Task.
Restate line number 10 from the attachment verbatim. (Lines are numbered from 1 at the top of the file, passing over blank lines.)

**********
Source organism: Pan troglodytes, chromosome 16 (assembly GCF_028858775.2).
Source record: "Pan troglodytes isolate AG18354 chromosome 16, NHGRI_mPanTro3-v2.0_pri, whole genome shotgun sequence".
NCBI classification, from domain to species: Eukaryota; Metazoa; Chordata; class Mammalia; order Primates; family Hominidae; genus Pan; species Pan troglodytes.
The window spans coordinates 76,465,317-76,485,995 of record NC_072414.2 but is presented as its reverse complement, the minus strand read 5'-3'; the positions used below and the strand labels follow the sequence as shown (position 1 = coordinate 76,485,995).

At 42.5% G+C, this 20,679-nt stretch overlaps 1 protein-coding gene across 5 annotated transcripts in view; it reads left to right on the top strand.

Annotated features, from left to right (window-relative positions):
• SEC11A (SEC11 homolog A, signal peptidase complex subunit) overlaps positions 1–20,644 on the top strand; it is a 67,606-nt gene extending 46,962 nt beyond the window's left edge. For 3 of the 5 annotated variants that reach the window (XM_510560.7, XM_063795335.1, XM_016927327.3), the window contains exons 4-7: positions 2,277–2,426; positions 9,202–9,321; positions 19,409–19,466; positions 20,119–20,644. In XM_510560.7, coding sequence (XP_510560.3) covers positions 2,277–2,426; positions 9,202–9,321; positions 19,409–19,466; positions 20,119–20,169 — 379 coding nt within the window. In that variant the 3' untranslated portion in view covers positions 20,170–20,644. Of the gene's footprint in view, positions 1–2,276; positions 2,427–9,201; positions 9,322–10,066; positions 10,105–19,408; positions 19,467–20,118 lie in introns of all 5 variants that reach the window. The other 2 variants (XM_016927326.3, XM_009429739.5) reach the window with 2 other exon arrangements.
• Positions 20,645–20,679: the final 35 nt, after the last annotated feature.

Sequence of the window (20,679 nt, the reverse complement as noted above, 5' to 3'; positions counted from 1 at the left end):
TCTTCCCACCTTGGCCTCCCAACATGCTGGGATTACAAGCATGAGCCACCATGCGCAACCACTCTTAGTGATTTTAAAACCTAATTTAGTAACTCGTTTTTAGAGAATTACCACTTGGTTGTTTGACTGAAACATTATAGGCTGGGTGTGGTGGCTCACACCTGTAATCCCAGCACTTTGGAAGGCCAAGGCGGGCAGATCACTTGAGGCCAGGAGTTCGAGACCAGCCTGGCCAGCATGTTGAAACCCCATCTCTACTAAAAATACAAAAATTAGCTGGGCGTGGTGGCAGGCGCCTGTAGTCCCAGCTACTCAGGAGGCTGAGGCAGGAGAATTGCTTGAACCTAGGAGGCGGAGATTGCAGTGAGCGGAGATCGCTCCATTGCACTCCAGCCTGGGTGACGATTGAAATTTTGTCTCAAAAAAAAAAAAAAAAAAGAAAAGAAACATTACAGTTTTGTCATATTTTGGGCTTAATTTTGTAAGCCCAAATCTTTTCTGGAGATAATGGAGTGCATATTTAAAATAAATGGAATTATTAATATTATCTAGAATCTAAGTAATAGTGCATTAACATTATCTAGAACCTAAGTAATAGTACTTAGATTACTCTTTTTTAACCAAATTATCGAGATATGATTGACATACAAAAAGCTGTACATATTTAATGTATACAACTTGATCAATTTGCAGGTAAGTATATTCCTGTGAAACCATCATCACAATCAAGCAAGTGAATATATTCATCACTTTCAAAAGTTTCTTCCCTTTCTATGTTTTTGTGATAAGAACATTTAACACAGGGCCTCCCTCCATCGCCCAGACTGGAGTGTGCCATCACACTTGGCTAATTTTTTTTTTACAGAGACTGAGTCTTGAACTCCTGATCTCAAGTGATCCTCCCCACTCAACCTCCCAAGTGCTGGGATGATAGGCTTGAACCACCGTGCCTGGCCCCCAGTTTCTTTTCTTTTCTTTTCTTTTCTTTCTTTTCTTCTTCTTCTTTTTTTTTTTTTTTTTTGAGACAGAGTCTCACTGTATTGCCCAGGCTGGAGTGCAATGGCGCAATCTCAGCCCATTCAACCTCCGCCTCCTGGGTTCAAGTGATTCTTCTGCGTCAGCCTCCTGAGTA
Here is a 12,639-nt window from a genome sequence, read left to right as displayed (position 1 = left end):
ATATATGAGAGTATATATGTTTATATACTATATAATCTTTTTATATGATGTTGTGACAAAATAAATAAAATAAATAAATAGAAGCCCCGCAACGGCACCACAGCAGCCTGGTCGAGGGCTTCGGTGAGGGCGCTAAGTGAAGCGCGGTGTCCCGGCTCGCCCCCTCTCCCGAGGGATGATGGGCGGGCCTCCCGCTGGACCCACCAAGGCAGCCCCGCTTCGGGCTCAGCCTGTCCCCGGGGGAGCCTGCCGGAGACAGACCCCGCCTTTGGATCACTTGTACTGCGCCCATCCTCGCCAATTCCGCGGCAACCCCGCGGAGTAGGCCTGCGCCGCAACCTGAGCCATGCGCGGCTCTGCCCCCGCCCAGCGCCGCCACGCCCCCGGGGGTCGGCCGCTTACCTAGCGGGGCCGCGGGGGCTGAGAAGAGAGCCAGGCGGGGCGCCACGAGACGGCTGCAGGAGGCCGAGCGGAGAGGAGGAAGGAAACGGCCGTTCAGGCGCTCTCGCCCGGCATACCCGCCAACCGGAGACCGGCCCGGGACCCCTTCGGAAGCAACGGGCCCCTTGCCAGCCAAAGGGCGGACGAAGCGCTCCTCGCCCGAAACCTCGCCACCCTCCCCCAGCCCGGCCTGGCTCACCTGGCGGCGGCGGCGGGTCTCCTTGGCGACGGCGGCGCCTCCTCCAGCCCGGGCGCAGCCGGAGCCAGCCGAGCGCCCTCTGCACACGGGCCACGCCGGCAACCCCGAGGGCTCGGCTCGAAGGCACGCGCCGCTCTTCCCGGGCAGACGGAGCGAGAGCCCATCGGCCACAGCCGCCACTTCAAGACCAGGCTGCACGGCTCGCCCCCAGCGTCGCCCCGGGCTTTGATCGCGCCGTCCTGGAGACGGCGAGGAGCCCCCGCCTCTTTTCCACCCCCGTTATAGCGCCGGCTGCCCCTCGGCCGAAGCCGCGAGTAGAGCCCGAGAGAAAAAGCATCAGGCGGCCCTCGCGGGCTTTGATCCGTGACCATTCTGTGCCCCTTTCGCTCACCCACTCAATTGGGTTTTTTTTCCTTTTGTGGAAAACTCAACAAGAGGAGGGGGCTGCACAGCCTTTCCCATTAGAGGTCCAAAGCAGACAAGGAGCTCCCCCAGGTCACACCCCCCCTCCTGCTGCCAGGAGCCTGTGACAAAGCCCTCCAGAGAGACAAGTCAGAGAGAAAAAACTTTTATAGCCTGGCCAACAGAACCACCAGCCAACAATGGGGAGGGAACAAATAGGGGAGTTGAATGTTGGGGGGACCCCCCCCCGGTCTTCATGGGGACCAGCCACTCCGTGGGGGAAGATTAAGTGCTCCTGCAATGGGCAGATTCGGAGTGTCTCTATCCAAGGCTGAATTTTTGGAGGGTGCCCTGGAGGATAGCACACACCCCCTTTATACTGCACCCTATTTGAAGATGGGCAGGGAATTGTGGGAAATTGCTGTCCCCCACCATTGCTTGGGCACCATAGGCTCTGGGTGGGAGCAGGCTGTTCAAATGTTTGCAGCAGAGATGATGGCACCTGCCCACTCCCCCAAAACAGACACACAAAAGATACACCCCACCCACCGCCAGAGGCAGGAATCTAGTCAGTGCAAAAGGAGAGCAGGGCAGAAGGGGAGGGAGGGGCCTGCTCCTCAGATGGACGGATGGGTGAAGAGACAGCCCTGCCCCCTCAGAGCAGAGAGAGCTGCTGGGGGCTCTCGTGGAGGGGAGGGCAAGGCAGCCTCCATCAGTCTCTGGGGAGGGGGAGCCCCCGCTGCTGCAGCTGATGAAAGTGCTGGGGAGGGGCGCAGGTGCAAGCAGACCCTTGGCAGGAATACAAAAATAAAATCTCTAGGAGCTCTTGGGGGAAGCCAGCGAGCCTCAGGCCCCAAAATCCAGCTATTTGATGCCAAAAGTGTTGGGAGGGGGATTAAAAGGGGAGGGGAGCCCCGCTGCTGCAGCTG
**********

TCTTCCCACCTTGGCCTCCCAACATGCTGGGATTACAAGCATGAGCCACCATGCGCAACCACTCTTAGTGATTTTAAAACCTAATTTAGTAACTCGTTTTTAGAGAATTACCACTTGGTTGTTTGACTGAAACATTATAGGCTGGGTGTGGTGGCTCACACCTGTAATCCCAGCACTTTGGAAGGCCAAGGCGGGCAGATCACTTGAGGCCAGGAGTTCGAGACCAGCCTGGCCAGCATGTTGAAACCCCATCTCTACTAAAAATACAAAAATTAGCTGGGCGTGGTGGCAGGCGCCTGTAGTCCCAGCTACTCAGGAGGCTGAGGCAGGAGAATTGCTTGAACCTAGGAGGCGGAGATTGCAGTGAGCGGAGATCGCTCCATTGCACTCCAGCCTGGGTGACGATTGAAATTTTGTCTCAAAAAAAAAAAAAAAAAAGAAAAGAAACATTACAGTTTTGTCATATTTTGGGCTTAATTTTGTAAGCCCAAATCTTTTCTGGAGATAATGGAGTGCATATTTAAAATAAATGGAATTATTAATATTATCTAGAATCTAAGTAATAGTGCATTAACATTATCTAGAACCTAAGTAATAGTACTTAGATTACTCTTTTTTAACCAAATTATCGAGATATGATTGACATACAAAAAGCTGTACATATTTAATGTATACAACTTGATCAATTTGCAGGTAAGTATATTCCTGTGAAACCATCATCACAATCAAGCAAGTGAATATATTCATCACTTTCAAAAGTTTCTTCCCTTTCTATGTTTTTGTGATAAGAACATTTAACACAGGGCCTCCCTCCATCGCCCAGACTGGAGTGTGCCATCACACTTGGCTAATTTTTTTTTTACAGAGACTGAGTCTTGAACTCCTGATCTCAAGTGATCCTCCCCACTCAACCTCCCAAGTGCTGGGATGATAGGCTTGAACCACCGTGCCTGGCCCCCAGTTTCTTTTCTTTTCTTTTCTTTTCTTTCTTTTCTTCTTCTTCTTTTTTTTTTTTTTTTTTGAGACAGAGTCTCACTGTATTGCCCAGGCTGGAGTGCAATGGCGCAATCTCAGCCCATTCAACCTCCGCCTCCTGGGTTCAAGTGATTCTTCTGCGTCAGCCTCCTGAGTA